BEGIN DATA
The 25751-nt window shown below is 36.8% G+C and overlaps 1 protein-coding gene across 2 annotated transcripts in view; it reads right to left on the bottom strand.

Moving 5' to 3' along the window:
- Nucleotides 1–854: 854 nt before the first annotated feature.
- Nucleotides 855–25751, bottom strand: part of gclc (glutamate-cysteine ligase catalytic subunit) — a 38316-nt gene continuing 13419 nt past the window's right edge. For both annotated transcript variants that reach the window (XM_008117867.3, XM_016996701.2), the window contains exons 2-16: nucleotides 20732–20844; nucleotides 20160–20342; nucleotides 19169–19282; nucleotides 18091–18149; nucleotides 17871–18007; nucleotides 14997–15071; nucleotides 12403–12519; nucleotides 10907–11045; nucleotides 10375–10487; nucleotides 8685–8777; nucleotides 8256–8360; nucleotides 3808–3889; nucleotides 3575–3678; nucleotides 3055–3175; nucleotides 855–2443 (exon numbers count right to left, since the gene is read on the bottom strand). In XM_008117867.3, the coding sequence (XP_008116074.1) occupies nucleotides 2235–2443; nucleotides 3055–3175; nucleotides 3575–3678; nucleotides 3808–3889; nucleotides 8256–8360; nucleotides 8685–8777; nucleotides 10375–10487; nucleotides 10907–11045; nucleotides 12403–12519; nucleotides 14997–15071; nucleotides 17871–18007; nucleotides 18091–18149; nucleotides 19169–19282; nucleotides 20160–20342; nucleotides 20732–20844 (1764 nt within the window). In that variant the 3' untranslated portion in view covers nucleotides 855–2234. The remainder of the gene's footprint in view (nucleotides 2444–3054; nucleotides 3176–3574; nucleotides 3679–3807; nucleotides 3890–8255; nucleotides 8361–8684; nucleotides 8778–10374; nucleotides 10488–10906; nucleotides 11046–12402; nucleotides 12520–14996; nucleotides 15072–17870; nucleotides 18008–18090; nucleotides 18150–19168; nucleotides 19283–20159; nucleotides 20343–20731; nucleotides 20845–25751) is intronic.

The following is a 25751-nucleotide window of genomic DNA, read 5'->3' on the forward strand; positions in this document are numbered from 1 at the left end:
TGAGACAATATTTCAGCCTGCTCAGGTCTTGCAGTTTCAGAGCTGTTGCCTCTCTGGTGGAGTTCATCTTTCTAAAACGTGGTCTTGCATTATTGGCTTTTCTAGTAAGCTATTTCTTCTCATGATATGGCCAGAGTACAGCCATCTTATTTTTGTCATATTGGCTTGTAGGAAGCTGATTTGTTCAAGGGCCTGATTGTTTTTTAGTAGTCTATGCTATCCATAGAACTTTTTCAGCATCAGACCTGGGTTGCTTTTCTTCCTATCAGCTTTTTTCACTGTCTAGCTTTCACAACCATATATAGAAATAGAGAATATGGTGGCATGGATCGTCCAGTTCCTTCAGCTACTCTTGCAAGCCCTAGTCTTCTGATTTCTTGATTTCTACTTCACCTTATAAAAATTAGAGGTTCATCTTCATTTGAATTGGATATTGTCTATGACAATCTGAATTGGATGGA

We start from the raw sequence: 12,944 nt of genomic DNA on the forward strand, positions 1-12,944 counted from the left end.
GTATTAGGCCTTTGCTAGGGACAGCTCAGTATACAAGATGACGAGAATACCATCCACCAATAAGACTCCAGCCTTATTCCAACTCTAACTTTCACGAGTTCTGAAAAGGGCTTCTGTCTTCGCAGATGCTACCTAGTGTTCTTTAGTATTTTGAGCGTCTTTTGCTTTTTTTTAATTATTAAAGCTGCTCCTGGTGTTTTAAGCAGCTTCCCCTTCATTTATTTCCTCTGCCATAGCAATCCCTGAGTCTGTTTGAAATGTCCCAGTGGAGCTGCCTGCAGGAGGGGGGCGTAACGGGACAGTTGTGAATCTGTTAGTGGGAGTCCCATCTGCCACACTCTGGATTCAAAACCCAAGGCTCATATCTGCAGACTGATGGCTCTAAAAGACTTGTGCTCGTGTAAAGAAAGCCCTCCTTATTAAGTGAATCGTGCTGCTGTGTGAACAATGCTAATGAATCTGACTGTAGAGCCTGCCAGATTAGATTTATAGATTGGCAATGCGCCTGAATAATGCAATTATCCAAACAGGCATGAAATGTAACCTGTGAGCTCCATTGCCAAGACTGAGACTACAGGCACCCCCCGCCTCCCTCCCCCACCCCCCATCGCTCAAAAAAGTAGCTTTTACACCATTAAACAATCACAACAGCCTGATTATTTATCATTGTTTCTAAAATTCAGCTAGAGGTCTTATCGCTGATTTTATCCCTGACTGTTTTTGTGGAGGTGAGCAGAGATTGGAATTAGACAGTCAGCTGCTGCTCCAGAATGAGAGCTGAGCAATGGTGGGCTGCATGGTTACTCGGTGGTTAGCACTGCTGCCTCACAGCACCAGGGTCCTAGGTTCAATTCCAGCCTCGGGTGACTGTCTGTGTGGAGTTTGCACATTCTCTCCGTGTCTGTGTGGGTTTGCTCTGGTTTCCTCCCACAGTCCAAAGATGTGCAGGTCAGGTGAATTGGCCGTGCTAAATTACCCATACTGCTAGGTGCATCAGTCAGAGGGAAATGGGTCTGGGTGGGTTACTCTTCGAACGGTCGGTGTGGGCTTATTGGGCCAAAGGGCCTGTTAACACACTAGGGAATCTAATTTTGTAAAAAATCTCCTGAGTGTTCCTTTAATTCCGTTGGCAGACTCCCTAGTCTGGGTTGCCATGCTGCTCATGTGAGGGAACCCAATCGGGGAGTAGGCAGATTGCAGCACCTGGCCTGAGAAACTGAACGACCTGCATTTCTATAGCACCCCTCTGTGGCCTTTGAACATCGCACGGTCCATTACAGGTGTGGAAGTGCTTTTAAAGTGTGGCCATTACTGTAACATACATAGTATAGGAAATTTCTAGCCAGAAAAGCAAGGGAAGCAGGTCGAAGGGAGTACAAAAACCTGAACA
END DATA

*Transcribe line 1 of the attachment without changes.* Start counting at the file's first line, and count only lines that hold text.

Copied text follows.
The 25751-nt window shown below is 36.8% G+C and overlaps 1 protein-coding gene across 2 annotated transcripts in view; it reads right to left on the bottom strand.